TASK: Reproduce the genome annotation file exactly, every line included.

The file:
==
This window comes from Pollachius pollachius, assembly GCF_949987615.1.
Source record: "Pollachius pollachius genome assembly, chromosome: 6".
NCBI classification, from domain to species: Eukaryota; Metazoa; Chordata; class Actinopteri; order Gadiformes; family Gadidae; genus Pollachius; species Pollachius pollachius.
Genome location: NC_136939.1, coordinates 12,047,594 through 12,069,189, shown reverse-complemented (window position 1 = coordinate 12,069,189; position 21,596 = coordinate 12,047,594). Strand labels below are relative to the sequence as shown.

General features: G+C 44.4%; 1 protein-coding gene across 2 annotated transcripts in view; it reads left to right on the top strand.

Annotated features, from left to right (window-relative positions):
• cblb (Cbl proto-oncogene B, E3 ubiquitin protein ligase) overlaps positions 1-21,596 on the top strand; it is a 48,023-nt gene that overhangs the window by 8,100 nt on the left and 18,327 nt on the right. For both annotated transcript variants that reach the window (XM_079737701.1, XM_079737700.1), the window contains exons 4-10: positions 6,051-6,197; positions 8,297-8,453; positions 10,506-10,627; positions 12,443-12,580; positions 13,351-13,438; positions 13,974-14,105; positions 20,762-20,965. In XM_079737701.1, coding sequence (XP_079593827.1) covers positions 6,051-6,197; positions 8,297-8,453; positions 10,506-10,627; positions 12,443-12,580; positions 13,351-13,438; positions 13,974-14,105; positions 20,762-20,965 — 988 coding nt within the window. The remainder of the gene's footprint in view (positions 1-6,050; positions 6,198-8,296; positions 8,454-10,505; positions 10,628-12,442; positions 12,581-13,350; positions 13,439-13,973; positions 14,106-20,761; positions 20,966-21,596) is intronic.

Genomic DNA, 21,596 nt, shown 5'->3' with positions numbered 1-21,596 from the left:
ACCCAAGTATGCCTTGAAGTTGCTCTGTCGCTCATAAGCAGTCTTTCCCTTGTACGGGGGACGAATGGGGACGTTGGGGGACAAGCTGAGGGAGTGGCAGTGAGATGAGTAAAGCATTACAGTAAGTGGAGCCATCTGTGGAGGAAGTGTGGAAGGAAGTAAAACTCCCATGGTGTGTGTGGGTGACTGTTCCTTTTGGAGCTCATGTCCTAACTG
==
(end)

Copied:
This window comes from Pollachius pollachius, assembly GCF_949987615.1.
Source record: "Pollachius pollachius genome assembly, chromosome: 6".
NCBI classification, from domain to species: Eukaryota; Metazoa; Chordata; class Actinopteri; order Gadiformes; family Gadidae; genus Pollachius; species Pollachius pollachius.
Genome location: NC_136939.1, coordinates 12,047,594 through 12,069,189, shown reverse-complemented (window position 1 = coordinate 12,069,189; position 21,596 = coordinate 12,047,594). Strand labels below are relative to the sequence as shown.

General features: G+C 44.4%; 1 protein-coding gene across 2 annotated transcripts in view; it reads left to right on the top strand.

Annotated features, from left to right (window-relative positions):
• cblb (Cbl proto-oncogene B, E3 ubiquitin protein ligase) overlaps positions 1-21,596 on the top strand; it is a 48,023-nt gene that overhangs the window by 8,100 nt on the left and 18,327 nt on the right. For both annotated transcript variants that reach the window (XM_079737701.1, XM_079737700.1), the window contains exons 4-10: positions 6,051-6,197; positions 8,297-8,453; positions 10,506-10,627; positions 12,443-12,580; positions 13,351-13,438; positions 13,974-14,105; positions 20,762-20,965. In XM_079737701.1, coding sequence (XP_079593827.1) covers positions 6,051-6,197; positions 8,297-8,453; positions 10,506-10,627; positions 12,443-12,580; positions 13,351-13,438; positions 13,974-14,105; positions 20,762-20,965 — 988 coding nt within the window. The remainder of the gene's footprint in view (positions 1-6,050; positions 6,198-8,296; positions 8,454-10,505; positions 10,628-12,442; positions 12,581-13,350; positions 13,439-13,973; positions 14,106-20,761; positions 20,966-21,596) is intronic.

Genomic DNA, 21,596 nt, shown 5'->3' with positions numbered 1-21,596 from the left:
ACCCAAGTATGCCTTGAAGTTGCTCTGTCGCTCATAAGCAGTCTTTCCCTTGTACGGGGGACGAATGGGGACGTTGGGGGACAAGCTGAGGGAGTGGCAGTGAGATGAGTAAAGCATTACAGTAAGTGGAGCCATCTGTGGAGGAAGTGTGGAAGGAAGTAAAACTCCCATGGTGTGTGTGGGTGACTGTTCCTTTTGGAGCTCATGTCCTAACTG